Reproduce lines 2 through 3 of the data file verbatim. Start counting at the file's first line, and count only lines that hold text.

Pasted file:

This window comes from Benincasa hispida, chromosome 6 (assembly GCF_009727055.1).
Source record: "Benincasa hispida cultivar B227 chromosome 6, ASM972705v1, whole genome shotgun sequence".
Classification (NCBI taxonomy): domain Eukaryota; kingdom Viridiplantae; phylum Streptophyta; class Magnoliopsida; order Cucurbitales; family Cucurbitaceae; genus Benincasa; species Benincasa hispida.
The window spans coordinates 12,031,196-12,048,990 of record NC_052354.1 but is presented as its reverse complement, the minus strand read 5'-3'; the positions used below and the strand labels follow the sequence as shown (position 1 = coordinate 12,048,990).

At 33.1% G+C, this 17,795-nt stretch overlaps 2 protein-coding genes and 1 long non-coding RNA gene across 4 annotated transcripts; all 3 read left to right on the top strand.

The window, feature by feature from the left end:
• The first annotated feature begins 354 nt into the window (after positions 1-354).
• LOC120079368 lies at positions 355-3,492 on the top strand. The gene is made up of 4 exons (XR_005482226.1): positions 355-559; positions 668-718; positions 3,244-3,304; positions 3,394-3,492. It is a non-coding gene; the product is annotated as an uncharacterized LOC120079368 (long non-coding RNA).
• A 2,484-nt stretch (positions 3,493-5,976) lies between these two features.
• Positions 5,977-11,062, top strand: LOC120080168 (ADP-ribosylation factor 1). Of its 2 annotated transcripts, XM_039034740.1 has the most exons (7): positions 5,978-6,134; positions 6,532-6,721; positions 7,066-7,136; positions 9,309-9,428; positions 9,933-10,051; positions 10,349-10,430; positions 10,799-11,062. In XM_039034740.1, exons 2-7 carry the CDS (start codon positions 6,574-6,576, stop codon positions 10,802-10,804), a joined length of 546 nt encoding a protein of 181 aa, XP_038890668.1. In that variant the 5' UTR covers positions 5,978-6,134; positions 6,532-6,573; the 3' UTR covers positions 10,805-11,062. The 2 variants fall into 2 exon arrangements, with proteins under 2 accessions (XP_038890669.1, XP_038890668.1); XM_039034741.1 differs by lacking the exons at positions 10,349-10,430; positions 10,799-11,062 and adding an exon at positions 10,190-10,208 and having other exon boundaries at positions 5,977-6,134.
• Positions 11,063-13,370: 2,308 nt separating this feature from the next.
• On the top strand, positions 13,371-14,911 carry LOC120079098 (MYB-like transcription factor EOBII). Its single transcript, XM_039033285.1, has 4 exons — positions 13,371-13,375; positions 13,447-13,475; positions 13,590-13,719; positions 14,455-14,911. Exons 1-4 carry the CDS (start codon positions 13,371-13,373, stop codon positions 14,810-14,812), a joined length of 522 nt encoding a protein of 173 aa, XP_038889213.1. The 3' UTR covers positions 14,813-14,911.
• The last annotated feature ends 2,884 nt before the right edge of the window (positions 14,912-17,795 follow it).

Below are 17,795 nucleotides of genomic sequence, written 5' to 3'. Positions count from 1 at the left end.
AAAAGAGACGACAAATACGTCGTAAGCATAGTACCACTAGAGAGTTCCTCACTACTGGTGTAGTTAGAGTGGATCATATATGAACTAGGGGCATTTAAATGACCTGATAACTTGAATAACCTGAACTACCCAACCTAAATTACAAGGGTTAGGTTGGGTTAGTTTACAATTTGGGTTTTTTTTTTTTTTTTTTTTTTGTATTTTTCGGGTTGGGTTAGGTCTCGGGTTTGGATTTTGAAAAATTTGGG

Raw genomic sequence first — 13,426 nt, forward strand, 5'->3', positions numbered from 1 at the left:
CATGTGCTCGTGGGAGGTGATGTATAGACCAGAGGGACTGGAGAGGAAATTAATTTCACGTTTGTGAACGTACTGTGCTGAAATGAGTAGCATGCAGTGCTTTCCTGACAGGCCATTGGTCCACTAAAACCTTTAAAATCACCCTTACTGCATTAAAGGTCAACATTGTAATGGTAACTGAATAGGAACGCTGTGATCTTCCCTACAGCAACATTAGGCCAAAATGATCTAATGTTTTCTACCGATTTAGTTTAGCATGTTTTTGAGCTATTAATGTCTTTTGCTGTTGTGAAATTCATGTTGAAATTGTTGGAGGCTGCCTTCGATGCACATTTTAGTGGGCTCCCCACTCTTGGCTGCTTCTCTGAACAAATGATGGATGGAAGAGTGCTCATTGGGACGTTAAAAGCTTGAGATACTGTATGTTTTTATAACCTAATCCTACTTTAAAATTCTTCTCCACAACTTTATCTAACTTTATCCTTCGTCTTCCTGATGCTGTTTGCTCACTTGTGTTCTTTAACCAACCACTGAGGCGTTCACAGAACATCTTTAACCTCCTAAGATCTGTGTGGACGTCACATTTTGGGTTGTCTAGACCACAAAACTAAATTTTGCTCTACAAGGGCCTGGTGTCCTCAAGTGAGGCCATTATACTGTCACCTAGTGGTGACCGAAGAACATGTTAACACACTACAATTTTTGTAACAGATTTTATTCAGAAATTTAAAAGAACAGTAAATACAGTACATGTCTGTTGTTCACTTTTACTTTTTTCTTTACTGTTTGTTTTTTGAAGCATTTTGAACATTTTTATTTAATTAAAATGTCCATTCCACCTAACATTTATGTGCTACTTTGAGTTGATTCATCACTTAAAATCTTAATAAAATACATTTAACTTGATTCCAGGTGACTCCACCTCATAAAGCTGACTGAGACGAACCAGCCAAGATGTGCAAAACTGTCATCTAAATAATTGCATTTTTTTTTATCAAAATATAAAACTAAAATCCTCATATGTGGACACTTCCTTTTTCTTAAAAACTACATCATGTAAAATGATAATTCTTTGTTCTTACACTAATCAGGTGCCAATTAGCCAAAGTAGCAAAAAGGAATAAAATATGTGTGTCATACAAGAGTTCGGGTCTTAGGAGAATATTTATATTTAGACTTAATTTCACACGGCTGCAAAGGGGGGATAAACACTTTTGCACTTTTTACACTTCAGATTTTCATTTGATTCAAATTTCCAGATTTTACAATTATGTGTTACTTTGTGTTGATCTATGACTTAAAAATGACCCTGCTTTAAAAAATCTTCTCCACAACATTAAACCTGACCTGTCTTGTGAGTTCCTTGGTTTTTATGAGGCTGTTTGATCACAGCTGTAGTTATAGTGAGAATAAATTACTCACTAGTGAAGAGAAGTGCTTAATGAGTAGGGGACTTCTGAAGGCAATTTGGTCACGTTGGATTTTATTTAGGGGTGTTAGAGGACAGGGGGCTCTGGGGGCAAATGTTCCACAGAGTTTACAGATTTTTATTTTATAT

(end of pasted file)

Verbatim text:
Source record: "Benincasa hispida cultivar B227 chromosome 6, ASM972705v1, whole genome shotgun sequence".
Classification (NCBI taxonomy): domain Eukaryota; kingdom Viridiplantae; phylum Streptophyta; class Magnoliopsida; order Cucurbitales; family Cucurbitaceae; genus Benincasa; species Benincasa hispida.